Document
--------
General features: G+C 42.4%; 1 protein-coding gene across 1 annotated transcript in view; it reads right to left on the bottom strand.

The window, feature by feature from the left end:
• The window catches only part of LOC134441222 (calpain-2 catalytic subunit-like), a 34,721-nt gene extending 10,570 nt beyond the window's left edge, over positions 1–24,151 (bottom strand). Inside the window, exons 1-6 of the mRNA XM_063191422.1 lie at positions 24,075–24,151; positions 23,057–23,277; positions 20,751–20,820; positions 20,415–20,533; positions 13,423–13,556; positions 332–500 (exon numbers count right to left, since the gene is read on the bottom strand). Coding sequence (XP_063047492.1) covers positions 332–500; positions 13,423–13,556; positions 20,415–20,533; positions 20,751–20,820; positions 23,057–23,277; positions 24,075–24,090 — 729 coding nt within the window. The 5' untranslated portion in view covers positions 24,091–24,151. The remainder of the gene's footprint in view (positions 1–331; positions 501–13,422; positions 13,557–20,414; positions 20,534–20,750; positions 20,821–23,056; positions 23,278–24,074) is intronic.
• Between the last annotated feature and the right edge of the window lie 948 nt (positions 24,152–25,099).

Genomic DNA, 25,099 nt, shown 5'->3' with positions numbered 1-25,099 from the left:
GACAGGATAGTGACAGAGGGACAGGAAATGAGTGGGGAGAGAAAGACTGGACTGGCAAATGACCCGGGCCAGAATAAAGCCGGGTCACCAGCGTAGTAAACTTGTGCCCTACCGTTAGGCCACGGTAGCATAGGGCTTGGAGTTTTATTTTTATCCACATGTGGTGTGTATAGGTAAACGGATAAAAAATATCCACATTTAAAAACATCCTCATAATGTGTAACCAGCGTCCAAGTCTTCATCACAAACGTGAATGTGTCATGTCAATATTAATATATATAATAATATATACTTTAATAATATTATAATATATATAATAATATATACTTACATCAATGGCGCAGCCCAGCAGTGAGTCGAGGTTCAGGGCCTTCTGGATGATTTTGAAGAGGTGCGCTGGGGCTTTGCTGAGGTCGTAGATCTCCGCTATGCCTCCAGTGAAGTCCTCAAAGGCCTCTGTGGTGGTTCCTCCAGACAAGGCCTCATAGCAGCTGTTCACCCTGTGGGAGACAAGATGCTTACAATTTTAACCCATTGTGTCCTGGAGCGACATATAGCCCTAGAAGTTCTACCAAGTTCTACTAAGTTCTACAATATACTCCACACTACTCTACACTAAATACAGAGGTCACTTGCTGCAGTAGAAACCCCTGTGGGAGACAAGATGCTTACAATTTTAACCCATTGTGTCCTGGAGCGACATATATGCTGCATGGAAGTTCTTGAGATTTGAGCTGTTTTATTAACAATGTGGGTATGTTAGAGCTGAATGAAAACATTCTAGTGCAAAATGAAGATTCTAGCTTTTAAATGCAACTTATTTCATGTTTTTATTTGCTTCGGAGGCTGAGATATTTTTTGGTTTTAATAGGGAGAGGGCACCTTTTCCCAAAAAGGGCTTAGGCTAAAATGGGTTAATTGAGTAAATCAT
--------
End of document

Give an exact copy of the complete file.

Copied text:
General features: G+C 42.4%; 1 protein-coding gene across 1 annotated transcript in view; it reads right to left on the bottom strand.

The window, feature by feature from the left end:
• The window catches only part of LOC134441222 (calpain-2 catalytic subunit-like), a 34,721-nt gene extending 10,570 nt beyond the window's left edge, over positions 1–24,151 (bottom strand). Inside the window, exons 1-6 of the mRNA XM_063191422.1 lie at positions 24,075–24,151; positions 23,057–23,277; positions 20,751–20,820; positions 20,415–20,533; positions 13,423–13,556; positions 332–500 (exon numbers count right to left, since the gene is read on the bottom strand). Coding sequence (XP_063047492.1) covers positions 332–500; positions 13,423–13,556; positions 20,415–20,533; positions 20,751–20,820; positions 23,057–23,277; positions 24,075–24,090 — 729 coding nt within the window. The 5' untranslated portion in view covers positions 24,091–24,151. The remainder of the gene's footprint in view (positions 1–331; positions 501–13,422; positions 13,557–20,414; positions 20,534–20,750; positions 20,821–23,056; positions 23,278–24,074) is intronic.
• Between the last annotated feature and the right edge of the window lie 948 nt (positions 24,152–25,099).

Genomic DNA, 25,099 nt, shown 5'->3' with positions numbered 1-25,099 from the left:
GACAGGATAGTGACAGAGGGACAGGAAATGAGTGGGGAGAGAAAGACTGGACTGGCAAATGACCCGGGCCAGAATAAAGCCGGGTCACCAGCGTAGTAAACTTGTGCCCTACCGTTAGGCCACGGTAGCATAGGGCTTGGAGTTTTATTTTTATCCACATGTGGTGTGTATAGGTAAACGGATAAAAAATATCCACATTTAAAAACATCCTCATAATGTGTAACCAGCGTCCAAGTCTTCATCACAAACGTGAATGTGTCATGTCAATATTAATATATATAATAATATATACTTTAATAATATTATAATATATATAATAATATATACTTACATCAATGGCGCAGCCCAGCAGTGAGTCGAGGTTCAGGGCCTTCTGGATGATTTTGAAGAGGTGCGCTGGGGCTTTGCTGAGGTCGTAGATCTCCGCTATGCCTCCAGTGAAGTCCTCAAAGGCCTCTGTGGTGGTTCCTCCAGACAAGGCCTCATAGCAGCTGTTCACCCTGTGGGAGACAAGATGCTTACAATTTTAACCCATTGTGTCCTGGAGCGACATATAGCCCTAGAAGTTCTACCAAGTTCTACTAAGTTCTACAATATACTCCACACTACTCTACACTAAATACAGAGGTCACTTGCTGCAGTAGAAACCCCTGTGGGAGACAAGATGCTTACAATTTTAACCCATTGTGTCCTGGAGCGACATATATGCTGCATGGAAGTTCTTGAGATTTGAGCTGTTTTATTAACAATGTGGGTATGTTAGAGCTGAATGAAAACATTCTAGTGCAAAATGAAGATTCTAGCTTTTAAATGCAACTTATTTCATGTTTTTATTTGCTTCGGAGGCTGAGATATTTTTTGGTTTTAATAGGGAGAGGGCACCTTTTCCCAAAAAGGGCTTAGGCTAAAATGGGTTAATTGAGTAAATCAT